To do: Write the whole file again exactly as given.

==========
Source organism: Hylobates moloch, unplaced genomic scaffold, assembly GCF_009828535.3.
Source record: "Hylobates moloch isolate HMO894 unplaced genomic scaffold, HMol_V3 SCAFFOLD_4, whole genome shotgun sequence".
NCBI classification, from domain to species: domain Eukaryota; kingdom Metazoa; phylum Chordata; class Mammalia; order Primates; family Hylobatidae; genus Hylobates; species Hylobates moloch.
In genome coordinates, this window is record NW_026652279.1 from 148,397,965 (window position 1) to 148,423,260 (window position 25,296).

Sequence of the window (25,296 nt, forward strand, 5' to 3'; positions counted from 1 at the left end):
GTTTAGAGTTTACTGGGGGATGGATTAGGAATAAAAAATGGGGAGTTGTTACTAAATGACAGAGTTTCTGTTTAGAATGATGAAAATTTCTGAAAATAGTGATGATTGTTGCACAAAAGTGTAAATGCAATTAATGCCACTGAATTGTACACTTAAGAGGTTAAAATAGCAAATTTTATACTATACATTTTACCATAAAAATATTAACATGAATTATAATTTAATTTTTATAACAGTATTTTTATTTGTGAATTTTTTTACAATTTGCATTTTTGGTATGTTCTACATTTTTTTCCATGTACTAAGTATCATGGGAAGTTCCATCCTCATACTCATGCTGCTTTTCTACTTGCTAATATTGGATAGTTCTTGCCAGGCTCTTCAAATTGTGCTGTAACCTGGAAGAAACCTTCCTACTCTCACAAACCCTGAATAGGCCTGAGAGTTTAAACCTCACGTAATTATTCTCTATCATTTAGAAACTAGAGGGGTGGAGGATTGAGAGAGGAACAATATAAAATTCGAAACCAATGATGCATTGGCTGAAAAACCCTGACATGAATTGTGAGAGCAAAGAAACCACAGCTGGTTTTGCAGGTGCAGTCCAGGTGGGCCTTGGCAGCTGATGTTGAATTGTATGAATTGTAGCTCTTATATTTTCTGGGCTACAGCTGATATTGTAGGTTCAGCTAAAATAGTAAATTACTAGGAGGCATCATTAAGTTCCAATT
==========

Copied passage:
Source organism: Hylobates moloch, unplaced genomic scaffold, assembly GCF_009828535.3.
Source record: "Hylobates moloch isolate HMO894 unplaced genomic scaffold, HMol_V3 SCAFFOLD_4, whole genome shotgun sequence".
NCBI classification, from domain to species: domain Eukaryota; kingdom Metazoa; phylum Chordata; class Mammalia; order Primates; family Hylobatidae; genus Hylobates; species Hylobates moloch.
In genome coordinates, this window is record NW_026652279.1 from 148,397,965 (window position 1) to 148,423,260 (window position 25,296).

Sequence of the window (25,296 nt, forward strand, 5' to 3'; positions counted from 1 at the left end):
GTTTAGAGTTTACTGGGGGATGGATTAGGAATAAAAAATGGGGAGTTGTTACTAAATGACAGAGTTTCTGTTTAGAATGATGAAAATTTCTGAAAATAGTGATGATTGTTGCACAAAAGTGTAAATGCAATTAATGCCACTGAATTGTACACTTAAGAGGTTAAAATAGCAAATTTTATACTATACATTTTACCATAAAAATATTAACATGAATTATAATTTAATTTTTATAACAGTATTTTTATTTGTGAATTTTTTTACAATTTGCATTTTTGGTATGTTCTACATTTTTTTCCATGTACTAAGTATCATGGGAAGTTCCATCCTCATACTCATGCTGCTTTTCTACTTGCTAATATTGGATAGTTCTTGCCAGGCTCTTCAAATTGTGCTGTAACCTGGAAGAAACCTTCCTACTCTCACAAACCCTGAATAGGCCTGAGAGTTTAAACCTCACGTAATTATTCTCTATCATTTAGAAACTAGAGGGGTGGAGGATTGAGAGAGGAACAATATAAAATTCGAAACCAATGATGCATTGGCTGAAAAACCCTGACATGAATTGTGAGAGCAAAGAAACCACAGCTGGTTTTGCAGGTGCAGTCCAGGTGGGCCTTGGCAGCTGATGTTGAATTGTATGAATTGTAGCTCTTATATTTTCTGGGCTACAGCTGATATTGTAGGTTCAGCTAAAATAGTAAATTACTAGGAGGCATCATTAAGTTCCAATT